Who’s Flying High at Macy’s Thanksgiving Day Parade? Meet “Companion,” The New Balloon with a Hotel Connection
By Terry Trucco
The last time we saw Companion, artist KAWS’s iconic cartoon character with big curly ears, Disney hands and a pair of Xs for eyes, he was a sculpture – a really big one. During the summer of 2011 his seated form, rendered in gray and white in steel, loomed 16-feet tall in front of The Standard hotel, hands over his eyes, the shyest character in town.
A year and change later he’s back in New York. This time he’s even bigger (and weighs a lot less). Look for him up in the air, hands covering eyes, at the 86th annual Macy’s Thanksgiving Day Parade.
As far as we know, Companion is the first hotel sculpture (temporary or permanent) to morph into a Thanksgiving Day parade balloon.
A bashful balloon is also a first for the parade, Macy’s lead designer, John Piper, told The Wall Street Journal. “It’s the first time we’ve had a character that shy,” he said. Good point. No one would call Kung-Fu Panda (or Buzz Lightyear) demure.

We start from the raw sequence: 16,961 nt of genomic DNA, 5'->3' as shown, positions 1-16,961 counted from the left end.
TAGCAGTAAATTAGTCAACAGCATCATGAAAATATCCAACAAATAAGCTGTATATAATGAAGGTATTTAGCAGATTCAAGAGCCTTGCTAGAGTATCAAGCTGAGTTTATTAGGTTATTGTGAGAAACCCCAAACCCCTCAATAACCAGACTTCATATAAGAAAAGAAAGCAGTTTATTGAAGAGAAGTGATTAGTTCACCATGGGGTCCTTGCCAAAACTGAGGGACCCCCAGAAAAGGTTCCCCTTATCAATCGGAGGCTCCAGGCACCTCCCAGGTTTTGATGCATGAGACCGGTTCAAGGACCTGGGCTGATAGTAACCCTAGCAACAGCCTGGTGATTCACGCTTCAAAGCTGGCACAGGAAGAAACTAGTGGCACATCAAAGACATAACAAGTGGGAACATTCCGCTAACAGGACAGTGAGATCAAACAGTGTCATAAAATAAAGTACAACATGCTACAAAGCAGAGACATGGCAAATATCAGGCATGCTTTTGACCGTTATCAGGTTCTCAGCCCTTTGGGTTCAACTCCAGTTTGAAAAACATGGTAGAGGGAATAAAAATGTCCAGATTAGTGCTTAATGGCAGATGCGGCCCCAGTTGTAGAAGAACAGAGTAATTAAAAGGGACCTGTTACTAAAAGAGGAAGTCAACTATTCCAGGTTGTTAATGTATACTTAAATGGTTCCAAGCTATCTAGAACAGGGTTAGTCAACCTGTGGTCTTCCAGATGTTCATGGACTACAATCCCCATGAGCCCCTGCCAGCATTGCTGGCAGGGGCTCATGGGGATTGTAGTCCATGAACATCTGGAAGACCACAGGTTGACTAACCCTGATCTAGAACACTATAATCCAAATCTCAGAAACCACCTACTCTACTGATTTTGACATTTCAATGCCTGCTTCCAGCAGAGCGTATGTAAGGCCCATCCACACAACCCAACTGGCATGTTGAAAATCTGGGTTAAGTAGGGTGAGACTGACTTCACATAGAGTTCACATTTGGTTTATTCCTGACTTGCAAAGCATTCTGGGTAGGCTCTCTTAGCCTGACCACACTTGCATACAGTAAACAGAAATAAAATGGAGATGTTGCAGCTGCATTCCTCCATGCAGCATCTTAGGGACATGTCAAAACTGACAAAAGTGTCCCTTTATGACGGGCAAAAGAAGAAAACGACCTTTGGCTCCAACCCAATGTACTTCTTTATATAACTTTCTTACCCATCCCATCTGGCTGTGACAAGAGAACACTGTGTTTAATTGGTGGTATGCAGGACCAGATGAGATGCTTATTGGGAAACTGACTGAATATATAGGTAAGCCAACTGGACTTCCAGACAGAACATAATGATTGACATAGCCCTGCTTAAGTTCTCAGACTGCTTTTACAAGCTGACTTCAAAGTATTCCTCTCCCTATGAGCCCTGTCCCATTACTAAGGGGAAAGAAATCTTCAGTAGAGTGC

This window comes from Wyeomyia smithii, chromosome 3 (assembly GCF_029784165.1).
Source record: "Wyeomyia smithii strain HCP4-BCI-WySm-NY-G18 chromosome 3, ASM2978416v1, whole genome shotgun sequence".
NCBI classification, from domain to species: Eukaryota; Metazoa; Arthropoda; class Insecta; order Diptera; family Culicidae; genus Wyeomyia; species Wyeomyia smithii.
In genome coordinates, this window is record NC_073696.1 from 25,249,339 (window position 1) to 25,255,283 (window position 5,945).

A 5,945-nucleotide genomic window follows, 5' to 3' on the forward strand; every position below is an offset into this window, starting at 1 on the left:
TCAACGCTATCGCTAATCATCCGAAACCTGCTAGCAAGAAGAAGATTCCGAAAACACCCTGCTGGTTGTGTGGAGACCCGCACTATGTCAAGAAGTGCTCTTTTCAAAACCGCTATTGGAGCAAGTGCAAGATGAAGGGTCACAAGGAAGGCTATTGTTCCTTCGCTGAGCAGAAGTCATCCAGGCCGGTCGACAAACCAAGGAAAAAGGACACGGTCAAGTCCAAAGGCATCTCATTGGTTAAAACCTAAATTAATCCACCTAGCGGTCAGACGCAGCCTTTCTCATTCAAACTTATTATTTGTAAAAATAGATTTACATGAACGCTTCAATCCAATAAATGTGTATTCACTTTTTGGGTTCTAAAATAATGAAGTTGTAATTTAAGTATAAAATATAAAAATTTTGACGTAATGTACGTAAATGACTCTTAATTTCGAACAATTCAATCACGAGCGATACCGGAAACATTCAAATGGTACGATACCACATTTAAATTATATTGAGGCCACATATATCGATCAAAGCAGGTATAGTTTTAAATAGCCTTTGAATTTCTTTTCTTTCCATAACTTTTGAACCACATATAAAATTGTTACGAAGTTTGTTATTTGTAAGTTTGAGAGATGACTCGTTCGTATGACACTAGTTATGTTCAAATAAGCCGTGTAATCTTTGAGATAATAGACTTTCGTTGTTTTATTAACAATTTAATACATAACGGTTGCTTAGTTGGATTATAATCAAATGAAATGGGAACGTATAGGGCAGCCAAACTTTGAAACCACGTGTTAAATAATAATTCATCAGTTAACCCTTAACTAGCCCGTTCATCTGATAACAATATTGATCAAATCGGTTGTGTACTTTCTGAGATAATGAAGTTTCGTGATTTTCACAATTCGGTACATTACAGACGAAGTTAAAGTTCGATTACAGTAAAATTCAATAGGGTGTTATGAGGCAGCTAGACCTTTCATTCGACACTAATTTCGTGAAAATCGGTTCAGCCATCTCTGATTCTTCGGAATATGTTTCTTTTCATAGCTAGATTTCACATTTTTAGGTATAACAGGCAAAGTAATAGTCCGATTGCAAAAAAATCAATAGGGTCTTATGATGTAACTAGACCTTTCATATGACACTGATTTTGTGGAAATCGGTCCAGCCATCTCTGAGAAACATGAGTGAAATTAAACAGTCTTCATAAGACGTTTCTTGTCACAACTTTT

Companion is a recurring character for New Jersey-born artist Brian Donnelly,
whose street art tag is KAWS, a moniker he chose because he liked the way the letters looked together.
The appeal for Macy’s, according to the Journal, is KAWS’s double pedigree as an acclaimed artist who happens to be a successful toymaker – a street art Santa, if you will. KAWS’s limited edition 8-inch renderings of Companion in various guises sell out almost instantly. Besides toys and fine art, his fat portfolio includes product collaborations with fashion company Comme des Garcons and Mexican beer maker Dos Equis (he designed a limited edition bottle).
And now a balloon. According to the Journal, only four other artists – Tim Burton, Jeff Koons, Takashi Murakami and Tom Otterness – have created inflatables for Macy’s in the past. The big question for hotel buffs is will Big Kastermann by Austrian surrealist artist Erwin Wurm be next? Wurm’s Big Box Man stood on the plaza in front of The Standard this past summer. And being headless, it looked pretty shy, too.